Red Hat may be able to better afford such a stance: While it does have desktop aspirations, it is not as actively engaged in the netbook space as are other Linux vendors — like Novell’s SUSE Linux and Canonical’s Ubuntu.

Gerry Carr, platform marketing manager at Canonical, downplayed the news, telling that, at this point, all Google has delivered is a blog post stating its intent — and as a result, it’s too early to speculate on how the competitive landscape will shape up.

“I think we would rather focus on a new entrant bringing a bunch of energy to the open source space and validating the choice of Linux for developing new operating systems that will replace legacy Windows,” Carr said. “But by whom and how that Linux choice will be delivered is predicting the future with little data — not something that is smart to do.”

Page 2: Google takes on X Window System

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OpenSUSE’s Brockmeier said that while he sees Chrome OS as a competitor — in the sense that users and contributors will have another option from which to choose — he added that competition in the Linux space isn’t one-sided, with the same open source tools underpinning many offerings.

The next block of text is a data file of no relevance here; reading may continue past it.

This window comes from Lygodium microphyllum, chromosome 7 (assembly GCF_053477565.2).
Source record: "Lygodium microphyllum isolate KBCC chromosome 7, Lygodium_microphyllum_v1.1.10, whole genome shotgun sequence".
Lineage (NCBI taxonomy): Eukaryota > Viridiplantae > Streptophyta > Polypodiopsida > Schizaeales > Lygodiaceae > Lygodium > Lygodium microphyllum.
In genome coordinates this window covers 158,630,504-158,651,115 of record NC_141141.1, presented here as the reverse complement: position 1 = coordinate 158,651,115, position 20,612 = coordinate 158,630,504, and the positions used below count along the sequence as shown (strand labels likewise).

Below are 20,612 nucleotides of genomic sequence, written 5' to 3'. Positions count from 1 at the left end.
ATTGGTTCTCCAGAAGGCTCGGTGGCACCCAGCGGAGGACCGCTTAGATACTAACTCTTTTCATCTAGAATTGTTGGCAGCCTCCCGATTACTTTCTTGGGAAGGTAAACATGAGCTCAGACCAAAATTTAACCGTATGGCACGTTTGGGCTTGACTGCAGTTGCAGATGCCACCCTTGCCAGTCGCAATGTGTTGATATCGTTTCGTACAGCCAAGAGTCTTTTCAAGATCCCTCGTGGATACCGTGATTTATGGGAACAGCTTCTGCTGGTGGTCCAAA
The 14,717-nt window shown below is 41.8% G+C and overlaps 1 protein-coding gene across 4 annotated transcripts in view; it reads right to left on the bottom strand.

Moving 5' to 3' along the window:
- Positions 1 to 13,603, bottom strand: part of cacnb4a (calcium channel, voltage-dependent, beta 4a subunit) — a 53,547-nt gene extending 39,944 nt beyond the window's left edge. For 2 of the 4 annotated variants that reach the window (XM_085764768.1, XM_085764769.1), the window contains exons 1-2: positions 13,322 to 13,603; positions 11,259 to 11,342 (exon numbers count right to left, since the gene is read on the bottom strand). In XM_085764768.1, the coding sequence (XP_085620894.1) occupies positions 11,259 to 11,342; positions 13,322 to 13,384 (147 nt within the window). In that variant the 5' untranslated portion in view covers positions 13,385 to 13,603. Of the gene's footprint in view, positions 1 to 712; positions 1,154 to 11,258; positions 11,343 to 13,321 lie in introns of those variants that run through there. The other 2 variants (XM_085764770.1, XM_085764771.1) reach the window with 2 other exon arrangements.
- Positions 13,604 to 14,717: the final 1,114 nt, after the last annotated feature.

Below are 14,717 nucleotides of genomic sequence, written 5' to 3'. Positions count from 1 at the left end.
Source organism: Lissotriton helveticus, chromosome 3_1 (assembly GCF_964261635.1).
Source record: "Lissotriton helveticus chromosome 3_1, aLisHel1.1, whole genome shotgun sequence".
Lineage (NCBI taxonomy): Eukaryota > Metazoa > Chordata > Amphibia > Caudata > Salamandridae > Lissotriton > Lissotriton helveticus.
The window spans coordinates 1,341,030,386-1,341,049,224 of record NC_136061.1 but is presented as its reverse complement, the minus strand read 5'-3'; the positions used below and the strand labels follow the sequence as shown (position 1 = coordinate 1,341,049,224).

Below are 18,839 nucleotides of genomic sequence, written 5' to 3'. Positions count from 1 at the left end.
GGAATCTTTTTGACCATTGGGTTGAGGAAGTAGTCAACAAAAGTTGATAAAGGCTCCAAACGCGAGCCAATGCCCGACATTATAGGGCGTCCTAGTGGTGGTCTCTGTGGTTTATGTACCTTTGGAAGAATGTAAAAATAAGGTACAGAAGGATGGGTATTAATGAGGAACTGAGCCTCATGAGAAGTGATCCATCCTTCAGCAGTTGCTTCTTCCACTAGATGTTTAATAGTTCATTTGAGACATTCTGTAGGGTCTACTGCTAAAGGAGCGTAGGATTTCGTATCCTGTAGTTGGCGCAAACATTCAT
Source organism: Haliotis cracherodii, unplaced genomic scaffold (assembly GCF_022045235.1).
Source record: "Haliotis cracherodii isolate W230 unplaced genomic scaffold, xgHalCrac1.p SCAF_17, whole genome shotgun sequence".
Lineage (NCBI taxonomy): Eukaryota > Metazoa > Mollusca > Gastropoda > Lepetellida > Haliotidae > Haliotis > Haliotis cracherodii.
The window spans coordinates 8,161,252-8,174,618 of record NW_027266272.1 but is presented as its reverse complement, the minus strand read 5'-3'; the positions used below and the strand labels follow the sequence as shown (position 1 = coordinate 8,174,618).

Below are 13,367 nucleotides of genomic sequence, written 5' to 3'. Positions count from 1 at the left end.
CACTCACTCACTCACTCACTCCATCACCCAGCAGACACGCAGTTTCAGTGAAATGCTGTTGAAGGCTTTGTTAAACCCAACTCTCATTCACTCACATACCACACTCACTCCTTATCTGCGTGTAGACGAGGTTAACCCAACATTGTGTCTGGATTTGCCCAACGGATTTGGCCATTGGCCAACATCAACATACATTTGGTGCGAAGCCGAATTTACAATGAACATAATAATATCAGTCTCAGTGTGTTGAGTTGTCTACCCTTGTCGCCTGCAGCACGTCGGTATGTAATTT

“Looking at the community side, anything that helps to spread Linux and free software is a good thing,” Brockmeier said. “But I am curious about Google’s plan to work with the community.”

Chrome OS’s new windows?

One of the stated goals for Chrome OS is a new windowing system for Linux. All modern Linux systems use some form of the X Window System as the underlying basis for their desktop user interfaces.

OpenSUSE’s Brockmeier is among those that does not see a need for another windowing system on Linux.

“Any technical advantages you might get from a new window system are offset by losing the applications that work with X already,” Brockmeier said.

The Linux Foundation’s McPherson is also curious to see how Google’s Linux windowing plans shape up. In her view, community collaboration is still the key.

“In general, we feel using community-supported, upstream components is the best way to go,” McPherson said. “It’s not just good for the community, it’s best for the vendor who is basing their products on Linux as it gives them all the advantages of collaborative development.”

For Ubuntu and its commercial backer Canonical, investing in X Window System improvements is something they are already doing. A potential new approach for an open source windowing system is also something that both will be watching closely.

“There are no sacred cows,” Carr said. “It will be interesting to see what Google proposes and how the open source community reacts to it.”

“Can X be improved?” he added. “Sure it can. We will continue to invest in and integrate improvements in X while watching what Google [does]. Innovation is exciting and what they are proposing — better integration of Web to desktop — is something we can support. We look forward to see what’s proposed.”